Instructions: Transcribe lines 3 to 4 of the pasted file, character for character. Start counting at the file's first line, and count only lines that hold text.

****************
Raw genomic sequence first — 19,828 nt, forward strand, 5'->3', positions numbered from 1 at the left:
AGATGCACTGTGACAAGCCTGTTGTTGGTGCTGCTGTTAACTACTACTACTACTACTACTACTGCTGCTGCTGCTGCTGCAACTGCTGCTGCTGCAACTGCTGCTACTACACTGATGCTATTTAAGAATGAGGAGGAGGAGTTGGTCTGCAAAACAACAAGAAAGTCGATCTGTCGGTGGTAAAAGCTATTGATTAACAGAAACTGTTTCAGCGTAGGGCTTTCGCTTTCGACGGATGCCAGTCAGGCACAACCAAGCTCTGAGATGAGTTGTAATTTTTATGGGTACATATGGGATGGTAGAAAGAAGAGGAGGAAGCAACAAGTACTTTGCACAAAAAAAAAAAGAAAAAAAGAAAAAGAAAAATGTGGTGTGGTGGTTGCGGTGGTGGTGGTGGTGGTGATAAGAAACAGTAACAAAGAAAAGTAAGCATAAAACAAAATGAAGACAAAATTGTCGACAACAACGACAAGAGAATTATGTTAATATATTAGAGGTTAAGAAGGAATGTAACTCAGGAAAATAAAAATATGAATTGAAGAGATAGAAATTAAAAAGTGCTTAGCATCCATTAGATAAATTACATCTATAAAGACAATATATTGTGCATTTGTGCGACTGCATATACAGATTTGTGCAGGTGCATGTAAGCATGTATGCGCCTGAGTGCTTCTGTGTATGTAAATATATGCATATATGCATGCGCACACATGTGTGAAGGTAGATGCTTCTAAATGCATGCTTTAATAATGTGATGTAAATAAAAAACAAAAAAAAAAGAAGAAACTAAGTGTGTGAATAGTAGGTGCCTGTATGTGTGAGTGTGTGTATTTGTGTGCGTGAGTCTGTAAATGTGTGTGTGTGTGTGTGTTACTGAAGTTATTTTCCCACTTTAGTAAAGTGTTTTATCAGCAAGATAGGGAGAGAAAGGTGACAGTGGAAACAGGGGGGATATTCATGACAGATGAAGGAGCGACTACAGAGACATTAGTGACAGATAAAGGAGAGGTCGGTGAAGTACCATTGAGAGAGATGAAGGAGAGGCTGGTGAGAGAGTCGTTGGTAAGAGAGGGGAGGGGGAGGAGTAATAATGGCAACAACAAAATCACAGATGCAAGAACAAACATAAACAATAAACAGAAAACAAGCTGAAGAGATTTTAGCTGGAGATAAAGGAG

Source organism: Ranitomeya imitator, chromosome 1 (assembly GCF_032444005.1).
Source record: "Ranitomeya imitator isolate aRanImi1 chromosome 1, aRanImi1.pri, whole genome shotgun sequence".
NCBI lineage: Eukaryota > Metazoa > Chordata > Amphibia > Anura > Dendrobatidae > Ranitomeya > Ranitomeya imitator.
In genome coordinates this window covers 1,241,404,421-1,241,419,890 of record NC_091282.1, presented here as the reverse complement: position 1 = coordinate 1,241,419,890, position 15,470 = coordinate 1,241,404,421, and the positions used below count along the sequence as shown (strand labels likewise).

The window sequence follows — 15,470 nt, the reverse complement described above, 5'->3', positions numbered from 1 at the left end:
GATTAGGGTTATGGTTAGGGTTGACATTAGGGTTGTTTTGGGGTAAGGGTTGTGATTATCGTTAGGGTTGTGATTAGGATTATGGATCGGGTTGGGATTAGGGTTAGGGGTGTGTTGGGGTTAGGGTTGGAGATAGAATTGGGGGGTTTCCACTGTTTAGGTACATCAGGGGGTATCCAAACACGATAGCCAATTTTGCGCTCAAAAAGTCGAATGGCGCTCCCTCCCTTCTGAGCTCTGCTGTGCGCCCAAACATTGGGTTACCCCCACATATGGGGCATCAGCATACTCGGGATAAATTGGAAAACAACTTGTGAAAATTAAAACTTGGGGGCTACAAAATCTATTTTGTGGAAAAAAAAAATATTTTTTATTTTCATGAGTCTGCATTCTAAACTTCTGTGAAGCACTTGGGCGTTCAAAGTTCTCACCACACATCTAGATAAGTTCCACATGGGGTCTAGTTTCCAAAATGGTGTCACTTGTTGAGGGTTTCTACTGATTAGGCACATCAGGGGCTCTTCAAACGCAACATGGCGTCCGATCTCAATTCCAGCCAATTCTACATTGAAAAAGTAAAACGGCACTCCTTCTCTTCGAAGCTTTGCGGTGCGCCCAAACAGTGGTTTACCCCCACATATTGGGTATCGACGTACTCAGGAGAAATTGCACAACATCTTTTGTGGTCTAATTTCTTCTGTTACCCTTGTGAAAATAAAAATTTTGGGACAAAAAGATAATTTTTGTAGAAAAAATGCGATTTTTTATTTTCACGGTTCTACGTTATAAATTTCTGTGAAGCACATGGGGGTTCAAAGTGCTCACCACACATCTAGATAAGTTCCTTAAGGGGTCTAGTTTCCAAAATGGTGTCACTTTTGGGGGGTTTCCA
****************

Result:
Source organism: Ranitomeya imitator, chromosome 1 (assembly GCF_032444005.1).
Source record: "Ranitomeya imitator isolate aRanImi1 chromosome 1, aRanImi1.pri, whole genome shotgun sequence".